That leads to the other big arc of We Steal Secrets, which is that if there’s a hero to this story, it’s not Assange but the poignantly troubled Manning. We tend to think of whistleblowing as a matter of abstract ethics, a platonic calculation between competing ideals or precepts. But really it’s a social act. It breaks ties and opens wounds and remakes identities, and those who undertake it do so often at great cost to themselves as human beings. In many ways, Bradley Manning’s alienation and his struggles with his sexual and gender identity probably helped give him the distance from the military’s institutional culture — and thus the courage — necessary to do what no one else would. He saw acts and practices he recognized as unethical, and moved to expose them. And his reward was a year of solitary confinement, grandly over-the-top charges, and regular abuse at the hands of the American government.

That human element also highlights the value of established norms and institutions over the ad hoc social constructs the web tends to encourage. Both the film and Gibney, in a Q&A afterward, made the point that had Wikileaks itself been less of an ad hoc affair, more reliant on professional journalists with experience in dealing with secrets and whistleblowers, it might have had the institutional knowledge necessary to properly protect Manning. Instead, he was left at the mercy of Adrian Lamo, another hacker who eventually ratted Manning out to the FBI, apparently in service to his own personal psychodrama.


You’ll notice I’m talking more about the issues We Steal Secrets raises than the documentary itself. That’s a testament to the movie’s quality. Gibney expertly balances story construction with substantive information, and from where I was sitting I detected little manipulation or underhandedness. (Some of the psychoanalysis of Assange is a bit much.) Overall, Gibney succeeds in making a very humane film, which looks upon its subjects with a certain humility and compassion even as it exposes many of their worst flaws. The interviews, which range from former Wikileaks workers to investigative journalists to a surprisingly candid discussion with former CIA director Michael Hayden, are all interesting and presented with integrity.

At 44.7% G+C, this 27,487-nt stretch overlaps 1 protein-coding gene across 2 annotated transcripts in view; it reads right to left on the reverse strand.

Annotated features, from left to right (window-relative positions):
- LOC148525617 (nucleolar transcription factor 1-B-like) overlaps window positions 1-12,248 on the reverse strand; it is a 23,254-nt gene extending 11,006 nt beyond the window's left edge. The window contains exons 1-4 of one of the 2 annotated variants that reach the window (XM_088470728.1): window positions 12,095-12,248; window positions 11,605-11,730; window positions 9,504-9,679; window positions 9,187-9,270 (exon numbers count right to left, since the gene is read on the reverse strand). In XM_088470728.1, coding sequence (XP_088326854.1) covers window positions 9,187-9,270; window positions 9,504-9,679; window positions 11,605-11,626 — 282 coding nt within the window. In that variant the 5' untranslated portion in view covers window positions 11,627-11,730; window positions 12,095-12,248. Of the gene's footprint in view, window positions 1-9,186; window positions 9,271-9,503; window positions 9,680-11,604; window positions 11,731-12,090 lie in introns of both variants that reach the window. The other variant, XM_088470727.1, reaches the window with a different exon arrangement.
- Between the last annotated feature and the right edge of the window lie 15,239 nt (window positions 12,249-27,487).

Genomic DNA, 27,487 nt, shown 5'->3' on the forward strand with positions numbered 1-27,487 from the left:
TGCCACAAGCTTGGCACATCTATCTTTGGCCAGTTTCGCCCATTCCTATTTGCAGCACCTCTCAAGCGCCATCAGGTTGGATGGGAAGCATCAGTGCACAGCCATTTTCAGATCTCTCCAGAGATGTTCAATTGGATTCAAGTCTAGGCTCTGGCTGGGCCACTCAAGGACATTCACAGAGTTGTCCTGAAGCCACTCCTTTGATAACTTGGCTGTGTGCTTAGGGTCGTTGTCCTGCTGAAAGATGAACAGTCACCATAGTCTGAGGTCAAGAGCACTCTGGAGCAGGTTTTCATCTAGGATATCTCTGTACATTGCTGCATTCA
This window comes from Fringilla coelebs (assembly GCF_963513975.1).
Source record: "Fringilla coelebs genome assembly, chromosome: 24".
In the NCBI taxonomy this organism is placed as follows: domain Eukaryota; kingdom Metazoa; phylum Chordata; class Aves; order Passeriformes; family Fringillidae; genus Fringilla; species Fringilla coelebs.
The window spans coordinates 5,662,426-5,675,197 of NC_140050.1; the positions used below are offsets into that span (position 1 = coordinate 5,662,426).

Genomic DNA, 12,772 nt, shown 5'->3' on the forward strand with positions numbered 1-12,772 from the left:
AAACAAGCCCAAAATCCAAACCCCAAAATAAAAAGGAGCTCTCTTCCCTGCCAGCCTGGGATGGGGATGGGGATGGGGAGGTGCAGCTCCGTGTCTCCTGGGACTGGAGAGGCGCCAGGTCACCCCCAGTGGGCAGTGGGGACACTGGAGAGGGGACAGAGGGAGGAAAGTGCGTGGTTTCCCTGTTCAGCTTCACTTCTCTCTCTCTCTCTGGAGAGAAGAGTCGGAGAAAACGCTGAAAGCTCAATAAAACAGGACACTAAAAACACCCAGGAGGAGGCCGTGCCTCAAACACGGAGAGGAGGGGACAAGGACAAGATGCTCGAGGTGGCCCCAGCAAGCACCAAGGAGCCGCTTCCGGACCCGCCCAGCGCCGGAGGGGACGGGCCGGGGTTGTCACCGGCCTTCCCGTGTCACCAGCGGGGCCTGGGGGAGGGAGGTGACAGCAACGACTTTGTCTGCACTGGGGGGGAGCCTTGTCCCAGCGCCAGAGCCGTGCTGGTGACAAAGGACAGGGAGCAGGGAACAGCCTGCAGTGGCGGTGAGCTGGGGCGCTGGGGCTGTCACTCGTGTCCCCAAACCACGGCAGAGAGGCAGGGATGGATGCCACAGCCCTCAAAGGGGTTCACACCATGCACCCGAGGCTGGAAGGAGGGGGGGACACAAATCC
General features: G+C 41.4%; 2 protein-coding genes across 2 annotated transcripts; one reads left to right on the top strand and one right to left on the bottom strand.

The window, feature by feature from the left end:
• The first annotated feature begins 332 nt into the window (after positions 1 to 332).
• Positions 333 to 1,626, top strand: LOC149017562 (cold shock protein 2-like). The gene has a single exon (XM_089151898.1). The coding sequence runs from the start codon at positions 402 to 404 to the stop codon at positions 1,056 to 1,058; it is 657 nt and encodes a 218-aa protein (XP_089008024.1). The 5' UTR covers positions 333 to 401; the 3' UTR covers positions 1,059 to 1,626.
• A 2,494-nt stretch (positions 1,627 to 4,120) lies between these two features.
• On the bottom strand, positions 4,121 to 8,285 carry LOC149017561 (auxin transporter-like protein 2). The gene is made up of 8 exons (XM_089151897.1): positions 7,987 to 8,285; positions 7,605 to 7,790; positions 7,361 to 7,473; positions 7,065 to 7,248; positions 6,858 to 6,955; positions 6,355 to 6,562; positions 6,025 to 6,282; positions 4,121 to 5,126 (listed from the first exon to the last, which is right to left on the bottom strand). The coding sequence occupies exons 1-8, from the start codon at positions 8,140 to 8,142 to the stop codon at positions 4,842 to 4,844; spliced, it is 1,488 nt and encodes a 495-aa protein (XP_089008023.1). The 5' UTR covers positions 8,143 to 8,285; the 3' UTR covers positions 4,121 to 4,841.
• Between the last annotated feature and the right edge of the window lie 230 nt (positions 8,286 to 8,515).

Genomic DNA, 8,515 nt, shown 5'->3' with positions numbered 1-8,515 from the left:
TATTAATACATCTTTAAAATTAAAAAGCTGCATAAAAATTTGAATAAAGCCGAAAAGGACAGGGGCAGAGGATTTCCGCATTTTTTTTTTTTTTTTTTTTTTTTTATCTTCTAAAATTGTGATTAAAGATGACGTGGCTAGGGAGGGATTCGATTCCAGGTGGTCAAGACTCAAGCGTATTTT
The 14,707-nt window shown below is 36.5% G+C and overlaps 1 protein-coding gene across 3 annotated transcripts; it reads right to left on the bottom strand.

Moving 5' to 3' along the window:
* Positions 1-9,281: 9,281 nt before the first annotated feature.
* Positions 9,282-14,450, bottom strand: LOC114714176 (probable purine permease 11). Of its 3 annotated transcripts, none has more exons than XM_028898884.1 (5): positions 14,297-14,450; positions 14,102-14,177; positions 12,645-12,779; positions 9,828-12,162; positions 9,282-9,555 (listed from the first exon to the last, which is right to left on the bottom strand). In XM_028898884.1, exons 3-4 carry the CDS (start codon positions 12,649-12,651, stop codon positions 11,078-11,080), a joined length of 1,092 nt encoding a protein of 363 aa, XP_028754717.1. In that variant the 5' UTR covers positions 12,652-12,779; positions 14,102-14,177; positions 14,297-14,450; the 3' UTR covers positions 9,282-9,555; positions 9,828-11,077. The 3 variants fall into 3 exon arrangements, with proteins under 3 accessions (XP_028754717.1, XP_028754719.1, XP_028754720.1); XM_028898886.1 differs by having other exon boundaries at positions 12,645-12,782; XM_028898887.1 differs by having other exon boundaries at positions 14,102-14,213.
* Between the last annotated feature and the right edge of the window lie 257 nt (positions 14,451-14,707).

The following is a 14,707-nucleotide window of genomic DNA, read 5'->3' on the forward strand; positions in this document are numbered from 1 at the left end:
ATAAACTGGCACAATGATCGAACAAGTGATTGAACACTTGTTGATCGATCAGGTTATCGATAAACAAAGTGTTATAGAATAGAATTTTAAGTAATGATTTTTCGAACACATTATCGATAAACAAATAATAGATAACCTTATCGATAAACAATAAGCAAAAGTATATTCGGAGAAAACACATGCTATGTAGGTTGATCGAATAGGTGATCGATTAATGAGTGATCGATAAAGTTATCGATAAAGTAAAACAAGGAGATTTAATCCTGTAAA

There’s a real sense of tragedy underlying the proceedings. The interview with Hayden suggests — probably unintentionally on Hayden’s part — that the U.S. government is just one more screwed-up personality in this mix; in over its head, flailing at perceived threats with little coherence or sense of moral boundaries. Gibney concludes that Wikileaks and its progeny serve a vital roll in the new 21st Century geopolitical cyberscape, but the way Wikileaks was embroiled in Assange’s personal dysfunction set the transparency project back years. Equivalent document dumping sites are only just beginning to spring up in conjunction with establish journalism outfits, and Wikileaks itself is largely defunct. And not because of any grand power plays, but because of almost-endearingly human personal failings.

For all the wonders of the 21st Century — the superpowers, the stateless actors, the computing power, and the digital frontiers — all you really need to know about how the world works you can still learn from reading a little Shakespeare.